Portsmouth is home to four ancient burial grounds dating from the early 1600s to the early 1900s and the resting place of many local notables, including a signer of the Declaration of Independence. (603) 436-5096, www.portsmoutholdgraves.org or www.seacoastnh.com

Discover Portsmouth Center
This newly-opened historic and cultural information center in the old Portsmouth public library offers a taste of the area's historic attractions. Watch the 12-minute "Welcome to Historic Portsmouth" video, and browse the changing art exhibits. Corner of Middle & Islington Streets. Open daily June to October. (603) 436-8433, www.portsmouthhistory.org


Dover

The Woodman Museum

A traditional early 20th century natural science, local history and art museum with exhibits for all ages displayed throughout four historic buildings including a 1675 garrison house. The Woodman is one of the oldest historic attraction in the Seacoast since 1916. Visitors should allow 1 1/2 - 2 hours for a unique museum experience. (603) 742-1038, www.woodmanmuseum.org


 

Exeter

American Independence Museum
Discover the stories behind America's revolutionary past and how they relate to your experiences today, by visiting the American Independence Museum. Located in historic Exeter, New Hampshire; the museum features stories of the brave men and women who overcame uncertainties about freedom from Great Britain and established our country. Tours and exhibits in the museum's Ladd-Gilman House (1721), a National Landmark Property, introduce you to the Gilman family, prosperous Exeter merchants who became inextricably linked to the Revolution. The 1775 Folsom Tavern down the hill was the center of Exeter's political scene during the Revolution. Open mid-May to October. (603) 772-2622, www.independencemuseum.org

Gilman Garrison House (1709)
The massive, square-sawn log walls of the house, now clapboarded over, may have been a response to the threat of Indian attack, which was much feared in the Great Bay region before 1719. Owned by Historic New England. 12 Water Street. (603) 436-3205, www.historicnewengland.org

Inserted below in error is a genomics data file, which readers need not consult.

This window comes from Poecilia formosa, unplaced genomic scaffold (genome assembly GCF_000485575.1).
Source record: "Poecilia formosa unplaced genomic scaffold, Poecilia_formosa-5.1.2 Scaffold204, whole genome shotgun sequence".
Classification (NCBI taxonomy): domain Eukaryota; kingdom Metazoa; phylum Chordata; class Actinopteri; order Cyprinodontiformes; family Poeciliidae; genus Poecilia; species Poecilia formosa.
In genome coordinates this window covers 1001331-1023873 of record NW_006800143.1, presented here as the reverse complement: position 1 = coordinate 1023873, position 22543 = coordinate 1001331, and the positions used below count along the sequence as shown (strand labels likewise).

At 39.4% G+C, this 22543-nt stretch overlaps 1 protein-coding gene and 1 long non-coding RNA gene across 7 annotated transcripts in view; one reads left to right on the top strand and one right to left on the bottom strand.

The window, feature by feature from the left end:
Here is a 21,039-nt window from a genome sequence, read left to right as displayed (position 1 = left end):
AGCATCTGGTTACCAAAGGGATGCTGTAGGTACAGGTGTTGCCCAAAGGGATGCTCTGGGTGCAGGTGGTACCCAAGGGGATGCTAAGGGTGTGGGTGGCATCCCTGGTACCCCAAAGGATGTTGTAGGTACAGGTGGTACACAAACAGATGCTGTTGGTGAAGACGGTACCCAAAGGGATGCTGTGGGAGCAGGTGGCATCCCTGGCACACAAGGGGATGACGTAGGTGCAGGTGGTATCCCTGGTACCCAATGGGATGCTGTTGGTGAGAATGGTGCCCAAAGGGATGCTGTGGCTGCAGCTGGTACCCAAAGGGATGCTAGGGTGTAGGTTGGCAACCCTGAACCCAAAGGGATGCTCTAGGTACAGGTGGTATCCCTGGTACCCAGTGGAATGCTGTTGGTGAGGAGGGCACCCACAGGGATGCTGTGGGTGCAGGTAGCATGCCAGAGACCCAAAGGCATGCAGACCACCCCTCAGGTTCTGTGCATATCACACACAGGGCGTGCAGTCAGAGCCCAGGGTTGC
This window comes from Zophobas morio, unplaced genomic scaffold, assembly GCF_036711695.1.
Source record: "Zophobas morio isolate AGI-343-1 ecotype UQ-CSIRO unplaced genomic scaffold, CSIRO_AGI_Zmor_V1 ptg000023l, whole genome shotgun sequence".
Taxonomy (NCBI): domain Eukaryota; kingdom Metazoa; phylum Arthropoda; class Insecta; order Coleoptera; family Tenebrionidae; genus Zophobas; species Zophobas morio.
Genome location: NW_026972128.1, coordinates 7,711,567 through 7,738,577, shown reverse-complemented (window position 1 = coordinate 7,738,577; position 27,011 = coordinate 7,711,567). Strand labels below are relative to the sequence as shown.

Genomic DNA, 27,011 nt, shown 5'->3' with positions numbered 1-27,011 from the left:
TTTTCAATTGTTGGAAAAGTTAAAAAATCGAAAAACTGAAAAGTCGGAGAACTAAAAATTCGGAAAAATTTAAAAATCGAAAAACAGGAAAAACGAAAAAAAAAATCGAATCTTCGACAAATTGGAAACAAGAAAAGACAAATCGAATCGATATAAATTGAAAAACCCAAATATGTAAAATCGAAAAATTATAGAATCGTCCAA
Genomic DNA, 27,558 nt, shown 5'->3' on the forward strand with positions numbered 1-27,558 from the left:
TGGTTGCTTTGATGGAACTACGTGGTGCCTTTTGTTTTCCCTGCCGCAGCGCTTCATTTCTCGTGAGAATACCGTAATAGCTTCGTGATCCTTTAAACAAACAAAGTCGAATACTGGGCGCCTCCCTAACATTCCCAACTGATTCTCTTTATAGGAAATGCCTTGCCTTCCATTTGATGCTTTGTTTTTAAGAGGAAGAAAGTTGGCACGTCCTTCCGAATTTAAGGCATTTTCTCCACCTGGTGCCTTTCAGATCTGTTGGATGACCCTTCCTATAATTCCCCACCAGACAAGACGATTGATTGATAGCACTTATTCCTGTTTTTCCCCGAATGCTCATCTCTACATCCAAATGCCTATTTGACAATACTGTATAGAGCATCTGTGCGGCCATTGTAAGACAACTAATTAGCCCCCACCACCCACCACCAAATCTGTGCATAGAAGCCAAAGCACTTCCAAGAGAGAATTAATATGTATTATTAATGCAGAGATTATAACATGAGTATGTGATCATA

Rye

Seacoast Science Center

The Seacoast Science Center is located in historic Odiorne Point State Park in Rye, NH. A destination for families and students to learn about coastal environmental history, the Center creates connections to nature through personal learning experiences in the natural sciences. The Center offers a wide range of exhibits and programs for all ages, and will welcome "Tofu," a humpback whale skeleton in June 2009. (603) 436-8043, www.seacoastsciencecenter.org


Kittery

Badger House

Part of this house, built by Captain Samuel Badger in 1824, is said to be older than the date given of 1790. The house is located on Government Street facing Portsmouth Harbor. Badger built many ships in his shipyard on the island that now bears his name.

Lady Pepperell House
This house sits on the corner of Pepperell Road on Kittery Point, opposite the Congregational Church. It was built in 1760 for the widow of Sir William Pepperell. It is now privately owned, but is available several days a year for public visits.


York

Old York Historical Society
Seven historical museum buildings dating from the mid-eighteenth century comprise the Historical Society. Buildings available for tours include Jefferds' Tavern, the Old School House, the Emerson-Wilcox House, the Old Gaol (Jail), the John Hancock Warehouse and Wharf, the George Marshall Store Gallery, and the Elizabeth Perkins House. Visitor Center located in Jefferds' Tavern, corner of Route 1A & Lindsay Road. (207) 363-4974, www.oldyork.org

Sayward-Wheeler House (1718)
Jonathan Sayward remodeled and enlarged this house in the 1760's after its original construction in 1718. Sayward, a merchant, ship-owner, judge, and representative to the Massachusetts General Court, who retained the respect of the community despite his Tory sympathies. With important collections of Queen Anne and Chippendale furniture, the house is a remarkable survivor from Colonial times. Owned by Historic New England. (603) 436-3205, www.historicnewengland.org

 

Stay Connected & Share: Join Us on Twitter

Web Content Management | Web Design | Web Hosting